Structural characterization and docking studies of acetylcholine binding proteins.

UNCG Author/Contributor (non-UNCG co-authors, if there are any, appear on document)
Leona Ravini Sirkisoon (Creator)
Institution
The University of North Carolina at Greensboro (UNCG )
Web Site: http://library.uncg.edu/
Advisor
Patricia Reggio

Abstract: Neuronal Nicotinic Receptors (NNRs) are ligand gated ion channels located both pre- and postsynaptically in the peripheral and central nervous systems. NNRs are important pharmaceutical targets for schizophrenia, pain, epilepsy, tobacco dependence, Tourette’s syndrome, Alzheimer’s disease, Parkinson’s disease, myasthenia gravis, and depression.1, 2 Rational drug design for NNRs has been hampered by the lack of crystallographic information about this important target. Currently, there exist two atomic level structures representing NNR subtypes. The first a cryoelectron micrograph of a muscle NNR3 at 4 Å resolution provided initial structural information about the complete receptor. A more recent crystal structure of the extracellular domain of the mouse nicotinic acetylcholine receptor (NNR) a1 subunit bound to a-bungarotoxin at 1.94 Å resolution is the first atomic-resolution view of a NNR subunit extracellular domain.2 Other receptor structural data has arisen from acetylcholine binding proteins (AChBPs) 4, 5 isolated from freshwater and marine snails. AChBPs are water-soluble proteins, which are homologues of the extracellular domain of the NNRs. Information collected during this project will be used to aid in the development of homology models for various NNR subtypes, based on a more complete understanding of AChBPs. To this end, available co-crystal structures were analyzed through measurement of distances and angles between residues that make up the ligand binding domain (LBD). Further, to evaluate the utility of various docking/scoring algorithms docking studies were performed on these AChBP co-crystal structures. Nineteen NNR ligands were docked into the AChBPs using Schrodinger’s Glide 5.0 software. A few of the key findings of this research are as follows. First, careful examination of the various geometric parameters shows that large changes occur to the AChBP LBD as a ligand binds. These changes include a 15 residue C-loop closing over the LBD with a concomitant movement of the two subunits that make up the LBD relative to each other to accommodate the ligand. The latter is illustrated by changes in the chi 1 and chi 2 of tyrosine (Y) 55 (from the complementary face) and changes in the chi 1 of tyrosine (Y) 93 in the lobeline AChBP to make room in the LBD for one of the phenyl rings on lobeline. Second, results from the docking studies on all available AChBP-cocrystal structure suggest that the AChBP lobeline structure is the best template for homology modeling based on the following: (1) Glide 5.0 was able to dock most of a diverse set of 19 NNR ligands into this structure, in contrast to more limited success for other AChBP starting points; (2) in cases where the crystal structure had been determined, poses similar to those found for the actual co-crystal structure could be reproduced; (3) the correlation between the Glide score (Gscore) for these expected poses and experimental pKd values was (while still modest) best for this structure (correlation, 0.30); (4) correlation between the best Gsore and the pKd was highest for the lobeline AChBP structure (R2 = 0.38). The lobeline AChBP structure is now under investigation as a template to generate homology models to aid in drug discovery at Targacept.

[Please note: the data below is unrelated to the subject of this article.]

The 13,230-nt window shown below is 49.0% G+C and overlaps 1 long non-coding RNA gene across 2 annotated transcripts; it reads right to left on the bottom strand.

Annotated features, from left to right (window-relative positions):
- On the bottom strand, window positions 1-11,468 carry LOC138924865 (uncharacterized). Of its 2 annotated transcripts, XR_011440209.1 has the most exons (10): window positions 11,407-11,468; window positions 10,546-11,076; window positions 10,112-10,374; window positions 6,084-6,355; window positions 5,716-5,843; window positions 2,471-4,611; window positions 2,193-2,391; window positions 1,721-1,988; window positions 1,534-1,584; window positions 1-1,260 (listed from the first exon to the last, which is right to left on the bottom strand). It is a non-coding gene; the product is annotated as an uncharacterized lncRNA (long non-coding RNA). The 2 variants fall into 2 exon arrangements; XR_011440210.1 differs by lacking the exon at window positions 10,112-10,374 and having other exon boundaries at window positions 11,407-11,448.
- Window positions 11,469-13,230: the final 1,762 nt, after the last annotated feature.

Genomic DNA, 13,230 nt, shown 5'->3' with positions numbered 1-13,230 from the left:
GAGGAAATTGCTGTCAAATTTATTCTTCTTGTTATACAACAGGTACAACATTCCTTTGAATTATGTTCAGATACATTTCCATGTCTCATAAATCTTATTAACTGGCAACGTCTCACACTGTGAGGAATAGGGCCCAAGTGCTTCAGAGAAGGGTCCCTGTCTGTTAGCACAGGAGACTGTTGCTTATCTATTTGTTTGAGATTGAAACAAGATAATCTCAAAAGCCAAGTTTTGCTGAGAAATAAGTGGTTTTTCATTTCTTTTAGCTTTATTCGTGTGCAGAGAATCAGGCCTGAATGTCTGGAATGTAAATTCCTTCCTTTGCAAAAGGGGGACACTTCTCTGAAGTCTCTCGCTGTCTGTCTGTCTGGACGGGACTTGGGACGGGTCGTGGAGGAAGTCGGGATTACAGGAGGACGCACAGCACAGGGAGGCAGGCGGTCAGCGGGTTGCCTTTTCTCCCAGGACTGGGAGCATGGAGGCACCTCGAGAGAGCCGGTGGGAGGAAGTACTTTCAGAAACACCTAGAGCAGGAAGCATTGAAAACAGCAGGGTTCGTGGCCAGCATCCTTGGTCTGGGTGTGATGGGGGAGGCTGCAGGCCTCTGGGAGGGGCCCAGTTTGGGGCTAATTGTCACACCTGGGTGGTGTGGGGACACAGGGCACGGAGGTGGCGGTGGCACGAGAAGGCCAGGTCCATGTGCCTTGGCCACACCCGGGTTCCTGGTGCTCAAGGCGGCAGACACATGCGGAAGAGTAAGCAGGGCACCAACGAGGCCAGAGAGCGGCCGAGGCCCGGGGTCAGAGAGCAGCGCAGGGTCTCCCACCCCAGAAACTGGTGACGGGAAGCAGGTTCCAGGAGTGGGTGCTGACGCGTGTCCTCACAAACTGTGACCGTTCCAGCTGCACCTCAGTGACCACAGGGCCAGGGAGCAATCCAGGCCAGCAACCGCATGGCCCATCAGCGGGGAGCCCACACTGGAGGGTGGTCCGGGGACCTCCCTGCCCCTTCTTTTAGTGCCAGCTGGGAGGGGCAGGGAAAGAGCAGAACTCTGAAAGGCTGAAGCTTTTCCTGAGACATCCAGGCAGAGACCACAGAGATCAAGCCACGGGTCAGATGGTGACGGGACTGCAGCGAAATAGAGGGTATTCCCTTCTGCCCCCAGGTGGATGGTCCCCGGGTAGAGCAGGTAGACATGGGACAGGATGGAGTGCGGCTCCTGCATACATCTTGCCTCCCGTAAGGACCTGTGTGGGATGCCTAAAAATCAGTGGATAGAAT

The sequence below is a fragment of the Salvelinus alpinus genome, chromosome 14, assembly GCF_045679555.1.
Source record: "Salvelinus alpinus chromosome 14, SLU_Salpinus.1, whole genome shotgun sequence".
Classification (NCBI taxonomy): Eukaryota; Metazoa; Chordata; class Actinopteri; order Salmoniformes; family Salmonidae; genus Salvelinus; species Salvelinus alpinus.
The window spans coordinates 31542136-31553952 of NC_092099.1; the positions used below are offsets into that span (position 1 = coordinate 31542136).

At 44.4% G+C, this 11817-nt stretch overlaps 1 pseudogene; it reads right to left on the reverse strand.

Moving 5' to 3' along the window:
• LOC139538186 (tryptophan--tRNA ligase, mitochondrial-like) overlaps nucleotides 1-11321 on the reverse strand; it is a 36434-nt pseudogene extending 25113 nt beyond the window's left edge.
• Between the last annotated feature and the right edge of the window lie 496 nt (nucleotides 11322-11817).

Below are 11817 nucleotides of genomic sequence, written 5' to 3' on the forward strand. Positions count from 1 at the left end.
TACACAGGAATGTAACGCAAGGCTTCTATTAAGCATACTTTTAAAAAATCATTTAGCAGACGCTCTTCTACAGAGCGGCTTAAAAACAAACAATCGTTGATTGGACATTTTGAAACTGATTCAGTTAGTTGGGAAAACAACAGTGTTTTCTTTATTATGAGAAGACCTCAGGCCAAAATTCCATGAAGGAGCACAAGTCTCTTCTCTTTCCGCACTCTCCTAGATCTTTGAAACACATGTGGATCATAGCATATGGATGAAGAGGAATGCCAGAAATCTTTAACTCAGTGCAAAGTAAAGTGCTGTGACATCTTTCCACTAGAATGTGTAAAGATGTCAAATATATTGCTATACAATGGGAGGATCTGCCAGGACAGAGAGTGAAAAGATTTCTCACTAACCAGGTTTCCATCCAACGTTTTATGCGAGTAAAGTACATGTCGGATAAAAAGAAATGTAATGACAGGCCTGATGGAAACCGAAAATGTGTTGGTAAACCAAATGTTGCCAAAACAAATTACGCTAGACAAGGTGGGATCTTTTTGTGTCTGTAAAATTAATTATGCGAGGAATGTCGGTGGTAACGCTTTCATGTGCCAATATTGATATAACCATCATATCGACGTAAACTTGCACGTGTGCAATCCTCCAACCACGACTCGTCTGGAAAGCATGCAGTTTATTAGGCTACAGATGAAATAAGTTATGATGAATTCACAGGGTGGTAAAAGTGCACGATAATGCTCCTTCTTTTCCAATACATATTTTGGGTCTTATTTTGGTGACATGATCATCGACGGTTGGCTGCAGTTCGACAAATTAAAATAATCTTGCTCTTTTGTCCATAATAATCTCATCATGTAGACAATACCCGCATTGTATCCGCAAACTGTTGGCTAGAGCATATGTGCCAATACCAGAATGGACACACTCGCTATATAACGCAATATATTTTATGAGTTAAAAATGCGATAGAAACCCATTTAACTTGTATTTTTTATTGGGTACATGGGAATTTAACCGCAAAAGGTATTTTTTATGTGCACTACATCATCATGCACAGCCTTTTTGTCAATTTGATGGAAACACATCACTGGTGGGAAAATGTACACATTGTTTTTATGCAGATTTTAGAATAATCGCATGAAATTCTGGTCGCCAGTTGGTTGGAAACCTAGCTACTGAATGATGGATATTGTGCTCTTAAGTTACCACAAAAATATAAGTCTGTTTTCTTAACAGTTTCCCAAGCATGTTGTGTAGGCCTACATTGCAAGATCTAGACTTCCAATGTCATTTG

Additional Information

Publication
Thesis
Language: English
Date: 2009
Keywords
Acetylcholine Binding Proteins, AChBP, NNR, Nueronal Nicotinic Receptors, Structural Characterization
Subjects
Receptor-ligand complexes $x Structure.
Drugs $x Design $x Research.
Drug receptors $x Research.
Acetylcholine $x Receptors.
Neurotransmitter receptors.
Ion Channels $x Analysis.
Ligands (Biochemistry)
Neurons $x Physiology.